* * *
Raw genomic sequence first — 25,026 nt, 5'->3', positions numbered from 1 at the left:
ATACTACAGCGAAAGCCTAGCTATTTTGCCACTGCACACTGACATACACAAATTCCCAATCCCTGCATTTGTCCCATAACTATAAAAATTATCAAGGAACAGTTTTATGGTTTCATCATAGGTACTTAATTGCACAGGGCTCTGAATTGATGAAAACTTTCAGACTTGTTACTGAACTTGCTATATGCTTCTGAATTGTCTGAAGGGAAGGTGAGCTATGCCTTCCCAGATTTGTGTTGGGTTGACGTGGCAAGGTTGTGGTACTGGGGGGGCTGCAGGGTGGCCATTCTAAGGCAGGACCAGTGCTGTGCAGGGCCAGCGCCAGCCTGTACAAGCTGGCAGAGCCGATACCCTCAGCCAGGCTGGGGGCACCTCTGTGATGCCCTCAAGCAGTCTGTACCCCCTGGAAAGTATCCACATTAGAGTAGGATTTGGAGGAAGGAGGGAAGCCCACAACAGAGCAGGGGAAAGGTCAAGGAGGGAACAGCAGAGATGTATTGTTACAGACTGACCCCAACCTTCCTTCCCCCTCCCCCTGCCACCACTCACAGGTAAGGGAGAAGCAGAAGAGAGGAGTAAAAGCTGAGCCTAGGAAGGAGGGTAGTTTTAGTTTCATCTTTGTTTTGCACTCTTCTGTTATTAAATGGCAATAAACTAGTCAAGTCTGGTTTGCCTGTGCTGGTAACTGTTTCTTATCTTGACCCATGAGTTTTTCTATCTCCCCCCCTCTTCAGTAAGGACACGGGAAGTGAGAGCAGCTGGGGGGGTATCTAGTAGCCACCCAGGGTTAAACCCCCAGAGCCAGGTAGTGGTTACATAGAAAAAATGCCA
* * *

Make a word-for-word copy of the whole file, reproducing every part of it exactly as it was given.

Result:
Raw genomic sequence first — 25,026 nt, 5'->3', positions numbered from 1 at the left:
ATACTACAGCGAAAGCCTAGCTATTTTGCCACTGCACACTGACATACACAAATTCCCAATCCCTGCATTTGTCCCATAACTATAAAAATTATCAAGGAACAGTTTTATGGTTTCATCATAGGTACTTAATTGCACAGGGCTCTGAATTGATGAAAACTTTCAGACTTGTTACTGAACTTGCTATATGCTTCTGAATTGTCTGAAGGGAAGGTGAGCTATGCCTTCCCAGATTTGTGTTGGGTTGACGTGGCAAGGTTGTGGTACTGGGGGGGCTGCAGGGTGGCCATTCTAAGGCAGGACCAGTGCTGTGCAGGGCCAGCGCCAGCCTGTACAAGCTGGCAGAGCCGATACCCTCAGCCAGGCTGGGGGCACCTCTGTGATGCCCTCAAGCAGTCTGTACCCCCTGGAAAGTATCCACATTAGAGTAGGATTTGGAGGAAGGAGGGAAGCCCACAACAGAGCAGGGGAAAGGTCAAGGAGGGAACAGCAGAGATGTATTGTTACAGACTGACCCCAACCTTCCTTCCCCCTCCCCCTGCCACCACTCACAGGTAAGGGAGAAGCAGAAGAGAGGAGTAAAAGCTGAGCCTAGGAAGGAGGGTAGTTTTAGTTTCATCTTTGTTTTGCACTCTTCTGTTATTAAATGGCAATAAACTAGTCAAGTCTGGTTTGCCTGTGCTGGTAACTGTTTCTTATCTTGACCCATGAGTTTTTCTATCTCCCCCCCTCTTCAGTAAGGACACGGGAAGTGAGAGCAGCTGGGGGGGTATCTAGTAGCCACCCAGGGTTAAACCCCCAGAGCCAGGTAGTGGTTACATAGAAAAAATGCCA